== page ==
Their bewilderment is understandable. Art galleries do not simply materialize from another dimension dragging the unwilling forces of gentrification behind them. The galleries are the initial surge of an economic tsunami – a position that has been occupied in other communities by coffee shops, restaurants, retail stores, etc. Though the galleries are being presented as the harbingers of economic disaster, the fervor against them is disconnected from their actual impact on gentrification.
The art galleries have become a primary target of political resistance primarily because they function as effective points of engagement for the “sonic strategists” of Ultra-red. The economics of the galleries disappear into an intense aura of theoretical navel-gazing about the role of “the artist.” For the residents of Boyle Heights, the art galleries are perceived as an economic force; for Ultra-red, they open-up a series of ruminations on the meaning of “art.”
Ultra-red co-founder Dont Rhine has said“we love…this [Marxist philosopher] Althusser thing [that] ideas exist only in their practice. …[T]hen we can think about, what’s the relationship between the developer who says, no, we’re gonna give you better housing by displacing all of you? [sentence in original]. That’s the practice, not the better housing, the practice is the displacement.”
“Then we can think about” is not a politics; it in no way escapes the gravitational pull of the theoretical. Ultra-red isn’t about politics. It isn’t about theorizing about politics. It’s about theorizing about theorizing about politics.
James P. Carse has written of the distinctions between what he called finite and infinite games. The gentrification of Boyle Heights is a finite game – there are distinct winners and losers in the battle for economic resources. The world of Ultra-red is an infinite game. No matter what happens to the people of Boyle Heights, the game of academia and art will continue. Different from the finite, the infinite game has its own structure of incentives and motivations. Even if the residents of Boyle Heights are cast to the winds, for Ultra-Red there will always be more sound pieces to perform, articles to write, conferences to attend, academic positions to be attained.
Academic faculties are divided into two very separate classes – well-paid tenured professors and lowly-paid adjuncts. The latter are almost always trapped in part-time positions and virtually never attain a living wage. In order to secure their positions, and their privilege, the class of professors use their power to further marginalize the adjuncts in their own departments. Even those professors who adore spouting Marxist rhetoric say nothing about the inequality they maintain and further.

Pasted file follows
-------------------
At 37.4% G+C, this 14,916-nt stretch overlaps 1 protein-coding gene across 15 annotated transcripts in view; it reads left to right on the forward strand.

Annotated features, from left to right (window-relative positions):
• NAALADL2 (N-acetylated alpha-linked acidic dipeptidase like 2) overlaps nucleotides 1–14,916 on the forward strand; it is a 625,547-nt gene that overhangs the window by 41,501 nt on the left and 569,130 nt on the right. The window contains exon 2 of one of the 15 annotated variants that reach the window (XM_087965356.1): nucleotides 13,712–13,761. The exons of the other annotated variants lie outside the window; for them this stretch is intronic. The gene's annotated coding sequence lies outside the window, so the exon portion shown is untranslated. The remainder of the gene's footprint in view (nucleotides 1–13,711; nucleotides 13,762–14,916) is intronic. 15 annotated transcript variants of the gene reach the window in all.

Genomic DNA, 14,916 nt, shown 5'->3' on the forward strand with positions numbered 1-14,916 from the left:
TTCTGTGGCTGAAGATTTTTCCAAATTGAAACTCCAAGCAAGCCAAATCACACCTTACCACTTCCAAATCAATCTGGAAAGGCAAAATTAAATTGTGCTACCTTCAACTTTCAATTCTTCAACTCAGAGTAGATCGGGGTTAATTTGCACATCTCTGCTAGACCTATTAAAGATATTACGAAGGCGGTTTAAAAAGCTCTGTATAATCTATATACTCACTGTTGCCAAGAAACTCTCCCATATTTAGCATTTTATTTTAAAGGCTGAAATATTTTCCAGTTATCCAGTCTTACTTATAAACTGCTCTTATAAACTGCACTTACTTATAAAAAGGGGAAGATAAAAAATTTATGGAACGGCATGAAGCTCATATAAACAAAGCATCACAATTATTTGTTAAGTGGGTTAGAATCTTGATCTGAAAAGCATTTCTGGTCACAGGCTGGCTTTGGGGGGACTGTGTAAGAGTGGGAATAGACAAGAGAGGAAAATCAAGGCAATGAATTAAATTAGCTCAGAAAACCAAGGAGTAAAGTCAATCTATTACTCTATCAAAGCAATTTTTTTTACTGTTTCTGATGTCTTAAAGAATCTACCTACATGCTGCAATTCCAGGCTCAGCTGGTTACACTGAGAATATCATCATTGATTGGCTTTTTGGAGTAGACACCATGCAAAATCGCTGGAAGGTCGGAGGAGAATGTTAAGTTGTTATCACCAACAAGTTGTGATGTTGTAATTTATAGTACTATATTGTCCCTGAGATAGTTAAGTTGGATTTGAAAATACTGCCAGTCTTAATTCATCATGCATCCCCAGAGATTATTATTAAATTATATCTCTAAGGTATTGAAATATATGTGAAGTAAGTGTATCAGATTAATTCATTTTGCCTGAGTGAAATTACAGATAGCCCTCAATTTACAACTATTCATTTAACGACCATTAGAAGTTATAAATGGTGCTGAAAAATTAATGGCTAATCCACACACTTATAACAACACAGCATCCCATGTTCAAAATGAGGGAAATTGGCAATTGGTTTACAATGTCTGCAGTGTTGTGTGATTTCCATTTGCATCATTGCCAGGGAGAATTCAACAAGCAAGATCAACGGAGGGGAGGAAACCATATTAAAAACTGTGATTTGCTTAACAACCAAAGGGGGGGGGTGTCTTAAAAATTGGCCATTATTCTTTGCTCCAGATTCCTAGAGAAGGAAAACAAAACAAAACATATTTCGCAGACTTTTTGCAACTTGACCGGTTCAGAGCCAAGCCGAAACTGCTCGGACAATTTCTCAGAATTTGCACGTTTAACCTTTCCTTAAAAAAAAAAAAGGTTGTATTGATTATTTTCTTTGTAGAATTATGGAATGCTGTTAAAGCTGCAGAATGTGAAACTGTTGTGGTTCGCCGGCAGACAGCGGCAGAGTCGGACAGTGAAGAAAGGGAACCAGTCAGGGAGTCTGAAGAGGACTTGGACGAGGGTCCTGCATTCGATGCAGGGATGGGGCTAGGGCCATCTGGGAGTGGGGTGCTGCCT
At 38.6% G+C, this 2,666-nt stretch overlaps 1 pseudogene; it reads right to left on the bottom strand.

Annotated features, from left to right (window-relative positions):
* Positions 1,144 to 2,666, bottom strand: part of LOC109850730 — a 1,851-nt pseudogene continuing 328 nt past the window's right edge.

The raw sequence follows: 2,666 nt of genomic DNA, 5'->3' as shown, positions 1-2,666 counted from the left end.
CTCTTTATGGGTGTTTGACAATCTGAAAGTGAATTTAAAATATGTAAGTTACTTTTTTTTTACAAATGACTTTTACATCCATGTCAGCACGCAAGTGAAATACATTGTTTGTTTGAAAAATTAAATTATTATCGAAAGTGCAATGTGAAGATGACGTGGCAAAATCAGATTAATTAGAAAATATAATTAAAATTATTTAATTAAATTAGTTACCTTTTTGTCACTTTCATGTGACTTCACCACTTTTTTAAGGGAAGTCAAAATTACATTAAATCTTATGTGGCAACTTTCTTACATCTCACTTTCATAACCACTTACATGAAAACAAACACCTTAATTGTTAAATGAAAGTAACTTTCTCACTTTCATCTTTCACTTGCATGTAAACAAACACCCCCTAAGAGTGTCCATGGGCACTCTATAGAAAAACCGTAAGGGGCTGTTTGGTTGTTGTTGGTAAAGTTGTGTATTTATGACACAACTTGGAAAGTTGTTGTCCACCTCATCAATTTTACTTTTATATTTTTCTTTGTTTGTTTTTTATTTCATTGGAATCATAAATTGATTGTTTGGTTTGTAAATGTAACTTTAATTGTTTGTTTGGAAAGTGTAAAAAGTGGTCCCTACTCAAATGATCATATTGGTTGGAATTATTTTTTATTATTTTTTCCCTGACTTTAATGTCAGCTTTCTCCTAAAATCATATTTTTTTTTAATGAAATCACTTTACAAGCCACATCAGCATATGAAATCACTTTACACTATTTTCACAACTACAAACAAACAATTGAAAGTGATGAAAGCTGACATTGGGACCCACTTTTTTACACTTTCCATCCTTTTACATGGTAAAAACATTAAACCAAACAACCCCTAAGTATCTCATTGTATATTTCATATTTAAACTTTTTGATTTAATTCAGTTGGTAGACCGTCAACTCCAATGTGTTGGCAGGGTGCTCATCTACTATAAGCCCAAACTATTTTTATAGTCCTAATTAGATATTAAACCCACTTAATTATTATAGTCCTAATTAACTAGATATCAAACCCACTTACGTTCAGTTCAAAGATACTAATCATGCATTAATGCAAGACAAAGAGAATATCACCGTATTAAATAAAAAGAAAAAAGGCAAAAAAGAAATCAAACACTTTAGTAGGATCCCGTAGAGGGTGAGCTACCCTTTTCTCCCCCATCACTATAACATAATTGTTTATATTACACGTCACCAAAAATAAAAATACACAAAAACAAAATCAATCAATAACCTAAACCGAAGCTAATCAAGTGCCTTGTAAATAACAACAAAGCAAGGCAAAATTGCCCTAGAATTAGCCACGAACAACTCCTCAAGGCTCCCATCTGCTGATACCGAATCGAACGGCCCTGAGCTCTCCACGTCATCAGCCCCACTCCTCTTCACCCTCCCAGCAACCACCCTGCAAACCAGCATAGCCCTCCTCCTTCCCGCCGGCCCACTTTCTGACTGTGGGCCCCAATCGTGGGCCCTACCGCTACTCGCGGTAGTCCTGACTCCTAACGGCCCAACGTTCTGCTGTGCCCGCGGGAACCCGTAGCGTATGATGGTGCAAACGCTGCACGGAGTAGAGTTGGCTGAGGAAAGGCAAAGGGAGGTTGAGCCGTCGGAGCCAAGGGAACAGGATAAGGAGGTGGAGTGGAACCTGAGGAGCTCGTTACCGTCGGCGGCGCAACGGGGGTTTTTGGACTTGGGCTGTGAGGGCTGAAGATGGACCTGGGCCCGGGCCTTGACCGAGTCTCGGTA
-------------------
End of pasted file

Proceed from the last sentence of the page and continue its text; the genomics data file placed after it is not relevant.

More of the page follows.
Rhine has skipped between academic positions, including the University of Chicago and, now, the Vermont College of Fine Arts. In the desire for academic recognition, Ultra-red has sacrificed credibility in order to prosper within a system of oppression. They have joined with – they have become – the perpetrators of an academic hierarchy which damages the lives of so many. The repetition of Marxist jargon cannot disguise their complicity in the further degradation of those who are most in need of political support.
In the infinite game, the material collapses into the conceptual. One can observe this when visiting contemporary art museums or galleries. Upon first encountering an object – a painting, sculpture, or a rambling assemblage of discordant sounds – one is often struck by the total absence of any significance or discernible substance. But fear not – this art has “meaning.” How will you know? Just walk over to a nearby wall and you will discover a posted 3×5 card offering a funhouse jangle of postmodern rhetoric. The accolades of the art world accrue to those who are best at offering a “politics” which, ultimately, points to nothing other than the supposed immateriality of the concept.
Ultra-red spices their jangle of “art” with a litany of Marxist tropes. In so doing, they empty Boyle Heights, and its residents, of any material existence. Positioning the art galleries as the causal factors of gentrification is not intended to alter economic reality. The galleries function as venues for Ultra-red’s political-aesthetic; conceptual theater disguised as politics.
To whom is Ultra-red addressing their “politics-aesthetic politics”? It’s difficult to imagine that people living on the precipice of survival have the time to contemplate Althusser, not to mention placing him within the long lineage of Marxist theory. Apparently, if the residents of Boyle Heights truly want to understand their own situation and save their homes, they have a long reading list ahead of them.
Or perhaps the residents can take a drive to the Otis College of Art and Design where Ultra-red is currently presenting Los Angeles Library for Anti-Gentrification (2012-2017) which is part of an exhibition entitled “Talking to Action: Art, Pedagogy, and Activism in the Americas (affiliated with the Getty’s Pacific Standard Timeinitiative, “LA/LA”).
The installation presents the elements of political information – pamphlets and videos about gentrification. “Non-artists” might use these kinds of materials to educate residents about the need for, and possible forms of, resistance. But locating the presentation within the museum’s wall removes the materials from any political utility for the community. The presentation is merely a rumination on what it might mean for an “artist” to proffer political information. No actual facts or knowledge are being conveyed to the people of Boyle Heights.